Illiquid Investment

Since insurance is long-term product, no one should expect early withdrawal of money in the mid of tenure in the policy. The investment part of your insurance policy is locked in for enormous periods of time. When you buy insurance, you mean to lock-in your money till its maturity to get back your full payment. Though every policy has option to close the policy after payment of 3 years of premium, you will get peanuts of your total premium payment, if you need money in case of emergency. This means that if a policy has 20 years and you intend to surrender it in the 4th or 5th years, the surrender value would be around to 30-40% of your total premiums paid excluding the first year premium. In the worst scenario, there is no surrender value before 3 years. This means that if you want to close the policy before paying 3 year of premium, you would get nothing, absolutely nothing; it’s a complete loss for you. So, you should now realize that insurance with investment is totally inefficient in liquidity and with high-lock in period.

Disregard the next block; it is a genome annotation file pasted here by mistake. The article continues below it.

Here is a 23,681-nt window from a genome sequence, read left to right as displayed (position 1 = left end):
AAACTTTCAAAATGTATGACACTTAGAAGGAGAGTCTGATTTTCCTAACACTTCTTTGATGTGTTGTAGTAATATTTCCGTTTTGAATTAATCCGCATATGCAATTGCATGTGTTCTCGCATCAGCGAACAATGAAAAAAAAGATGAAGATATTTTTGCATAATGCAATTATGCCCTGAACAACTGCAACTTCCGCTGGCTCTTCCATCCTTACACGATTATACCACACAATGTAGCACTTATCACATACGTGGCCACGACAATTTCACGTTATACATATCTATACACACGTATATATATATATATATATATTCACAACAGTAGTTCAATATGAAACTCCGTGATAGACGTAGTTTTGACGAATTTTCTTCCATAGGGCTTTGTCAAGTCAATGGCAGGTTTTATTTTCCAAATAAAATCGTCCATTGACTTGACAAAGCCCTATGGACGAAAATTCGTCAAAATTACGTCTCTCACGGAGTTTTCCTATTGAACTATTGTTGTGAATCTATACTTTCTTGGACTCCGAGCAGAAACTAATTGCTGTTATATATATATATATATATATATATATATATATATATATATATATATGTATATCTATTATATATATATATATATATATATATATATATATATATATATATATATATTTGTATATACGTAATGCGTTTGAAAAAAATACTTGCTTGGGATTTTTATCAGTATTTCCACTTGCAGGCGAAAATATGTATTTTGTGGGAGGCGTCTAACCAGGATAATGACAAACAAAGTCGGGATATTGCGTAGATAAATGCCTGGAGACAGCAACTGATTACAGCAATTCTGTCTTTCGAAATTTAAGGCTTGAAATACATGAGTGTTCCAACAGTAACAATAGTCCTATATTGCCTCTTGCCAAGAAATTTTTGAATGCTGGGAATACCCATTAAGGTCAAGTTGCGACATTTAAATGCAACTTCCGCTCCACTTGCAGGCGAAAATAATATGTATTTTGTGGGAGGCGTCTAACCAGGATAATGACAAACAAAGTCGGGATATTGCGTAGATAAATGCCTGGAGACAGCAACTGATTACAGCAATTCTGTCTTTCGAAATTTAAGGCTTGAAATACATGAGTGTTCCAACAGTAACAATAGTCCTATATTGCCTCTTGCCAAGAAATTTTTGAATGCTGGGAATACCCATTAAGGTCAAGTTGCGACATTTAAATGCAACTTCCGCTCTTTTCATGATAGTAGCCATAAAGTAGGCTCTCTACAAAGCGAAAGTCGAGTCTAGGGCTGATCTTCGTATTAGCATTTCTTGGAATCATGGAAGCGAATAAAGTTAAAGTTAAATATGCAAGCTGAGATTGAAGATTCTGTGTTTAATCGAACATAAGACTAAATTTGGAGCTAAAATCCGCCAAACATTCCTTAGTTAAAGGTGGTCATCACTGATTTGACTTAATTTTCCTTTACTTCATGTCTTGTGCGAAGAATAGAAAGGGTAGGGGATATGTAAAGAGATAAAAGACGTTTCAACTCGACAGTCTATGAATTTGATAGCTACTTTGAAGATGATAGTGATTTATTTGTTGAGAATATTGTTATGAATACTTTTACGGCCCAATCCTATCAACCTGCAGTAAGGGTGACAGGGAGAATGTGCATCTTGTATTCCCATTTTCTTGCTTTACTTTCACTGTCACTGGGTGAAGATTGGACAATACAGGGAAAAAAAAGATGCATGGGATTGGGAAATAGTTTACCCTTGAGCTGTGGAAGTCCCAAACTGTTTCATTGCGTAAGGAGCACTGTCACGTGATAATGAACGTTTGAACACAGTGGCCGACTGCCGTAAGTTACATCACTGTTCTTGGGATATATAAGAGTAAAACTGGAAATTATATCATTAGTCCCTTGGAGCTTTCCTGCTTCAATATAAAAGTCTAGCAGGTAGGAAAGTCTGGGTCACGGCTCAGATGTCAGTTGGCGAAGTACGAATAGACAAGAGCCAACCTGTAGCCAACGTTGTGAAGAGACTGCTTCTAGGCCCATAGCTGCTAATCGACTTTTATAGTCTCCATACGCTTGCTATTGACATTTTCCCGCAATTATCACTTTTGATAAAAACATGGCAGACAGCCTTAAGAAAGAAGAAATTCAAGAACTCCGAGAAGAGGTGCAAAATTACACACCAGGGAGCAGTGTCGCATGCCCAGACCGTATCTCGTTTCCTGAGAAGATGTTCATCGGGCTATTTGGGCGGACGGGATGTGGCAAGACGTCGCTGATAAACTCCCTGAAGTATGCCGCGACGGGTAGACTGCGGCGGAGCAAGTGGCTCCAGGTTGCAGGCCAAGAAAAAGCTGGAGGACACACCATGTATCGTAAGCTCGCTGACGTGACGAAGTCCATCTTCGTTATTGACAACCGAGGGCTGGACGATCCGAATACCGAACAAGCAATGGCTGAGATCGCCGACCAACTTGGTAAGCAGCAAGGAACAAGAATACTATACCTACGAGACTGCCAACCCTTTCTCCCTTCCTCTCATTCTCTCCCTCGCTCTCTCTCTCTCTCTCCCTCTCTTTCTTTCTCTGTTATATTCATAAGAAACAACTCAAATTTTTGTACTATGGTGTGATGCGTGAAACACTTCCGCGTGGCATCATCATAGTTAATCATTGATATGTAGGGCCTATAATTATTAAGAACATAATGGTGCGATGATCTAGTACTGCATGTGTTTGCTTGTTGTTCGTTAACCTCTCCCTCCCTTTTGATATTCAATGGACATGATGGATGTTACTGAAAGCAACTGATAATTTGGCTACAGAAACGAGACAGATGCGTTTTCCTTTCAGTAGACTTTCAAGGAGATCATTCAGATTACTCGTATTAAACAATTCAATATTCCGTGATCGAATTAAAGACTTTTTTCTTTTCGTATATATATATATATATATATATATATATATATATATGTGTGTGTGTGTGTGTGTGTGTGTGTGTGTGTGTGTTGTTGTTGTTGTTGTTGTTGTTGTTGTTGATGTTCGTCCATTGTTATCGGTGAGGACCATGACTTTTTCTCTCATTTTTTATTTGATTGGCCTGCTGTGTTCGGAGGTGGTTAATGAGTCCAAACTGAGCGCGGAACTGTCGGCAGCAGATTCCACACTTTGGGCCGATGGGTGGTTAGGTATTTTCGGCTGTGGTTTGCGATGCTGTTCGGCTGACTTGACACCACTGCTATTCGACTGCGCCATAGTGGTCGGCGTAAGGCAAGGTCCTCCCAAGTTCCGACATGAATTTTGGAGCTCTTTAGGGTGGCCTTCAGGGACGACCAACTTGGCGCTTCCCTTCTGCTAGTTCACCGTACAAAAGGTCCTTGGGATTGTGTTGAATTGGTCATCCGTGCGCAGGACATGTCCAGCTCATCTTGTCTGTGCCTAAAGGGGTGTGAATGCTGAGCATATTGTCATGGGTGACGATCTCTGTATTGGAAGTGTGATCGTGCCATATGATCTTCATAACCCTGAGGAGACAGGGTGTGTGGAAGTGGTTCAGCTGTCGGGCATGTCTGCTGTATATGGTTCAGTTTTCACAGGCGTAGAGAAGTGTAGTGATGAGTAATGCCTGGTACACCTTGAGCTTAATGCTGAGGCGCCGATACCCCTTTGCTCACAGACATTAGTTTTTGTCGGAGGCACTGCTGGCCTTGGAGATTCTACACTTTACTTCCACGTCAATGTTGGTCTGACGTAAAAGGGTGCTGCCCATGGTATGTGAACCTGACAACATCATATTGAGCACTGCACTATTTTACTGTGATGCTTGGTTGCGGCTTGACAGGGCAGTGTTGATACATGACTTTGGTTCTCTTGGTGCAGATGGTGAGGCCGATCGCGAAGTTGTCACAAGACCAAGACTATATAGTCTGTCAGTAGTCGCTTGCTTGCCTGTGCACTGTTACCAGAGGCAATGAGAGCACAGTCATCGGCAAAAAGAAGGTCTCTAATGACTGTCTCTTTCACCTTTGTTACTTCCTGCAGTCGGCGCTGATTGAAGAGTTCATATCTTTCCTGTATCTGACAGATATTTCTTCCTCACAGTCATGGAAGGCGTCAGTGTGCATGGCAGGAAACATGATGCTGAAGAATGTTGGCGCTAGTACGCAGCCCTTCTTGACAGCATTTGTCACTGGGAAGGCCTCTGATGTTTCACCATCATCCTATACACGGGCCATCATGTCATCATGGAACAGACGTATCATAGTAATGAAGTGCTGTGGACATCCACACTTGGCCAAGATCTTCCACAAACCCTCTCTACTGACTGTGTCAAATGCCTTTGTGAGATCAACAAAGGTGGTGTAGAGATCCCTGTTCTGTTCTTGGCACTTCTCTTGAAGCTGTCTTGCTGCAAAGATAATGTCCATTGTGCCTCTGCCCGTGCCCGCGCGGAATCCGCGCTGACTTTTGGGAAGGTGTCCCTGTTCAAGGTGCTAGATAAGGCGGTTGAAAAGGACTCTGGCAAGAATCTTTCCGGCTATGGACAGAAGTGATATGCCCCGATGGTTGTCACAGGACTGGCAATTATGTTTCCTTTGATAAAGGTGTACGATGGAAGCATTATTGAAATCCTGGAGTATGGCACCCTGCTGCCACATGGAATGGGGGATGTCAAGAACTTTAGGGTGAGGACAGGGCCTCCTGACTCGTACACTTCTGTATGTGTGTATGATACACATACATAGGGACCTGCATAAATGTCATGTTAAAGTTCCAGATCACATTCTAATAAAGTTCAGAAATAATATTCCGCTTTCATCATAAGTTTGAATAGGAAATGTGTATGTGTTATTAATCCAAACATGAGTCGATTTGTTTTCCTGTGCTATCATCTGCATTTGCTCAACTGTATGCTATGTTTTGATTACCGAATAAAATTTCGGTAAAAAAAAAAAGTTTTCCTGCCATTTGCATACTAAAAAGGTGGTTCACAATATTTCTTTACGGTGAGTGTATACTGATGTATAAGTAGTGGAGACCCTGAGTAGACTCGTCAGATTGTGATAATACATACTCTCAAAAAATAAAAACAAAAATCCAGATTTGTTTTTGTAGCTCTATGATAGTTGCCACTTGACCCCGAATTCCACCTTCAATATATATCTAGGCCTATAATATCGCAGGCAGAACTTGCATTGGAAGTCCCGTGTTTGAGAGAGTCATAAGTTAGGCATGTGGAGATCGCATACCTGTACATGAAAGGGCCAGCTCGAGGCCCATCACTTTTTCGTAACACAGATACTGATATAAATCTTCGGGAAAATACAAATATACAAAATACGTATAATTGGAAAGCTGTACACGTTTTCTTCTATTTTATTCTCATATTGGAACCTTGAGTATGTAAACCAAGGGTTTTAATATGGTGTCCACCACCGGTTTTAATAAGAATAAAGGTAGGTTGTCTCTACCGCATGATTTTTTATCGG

Conclusion

Principally, insurance is a way to financially true protection for your loved ones who survive you when you are no longer around them. It should not be considered as an Investment that gives you monetary returns while you are alive. Invariably when you buy insurance as investment, which will always provide you lower in return and insufficient life cover, which will be too little or non-consequential to satisfactorily meet your family’s financial needs after you are gone. Remember Insufficient Insurance is as good as NO Insurance at all.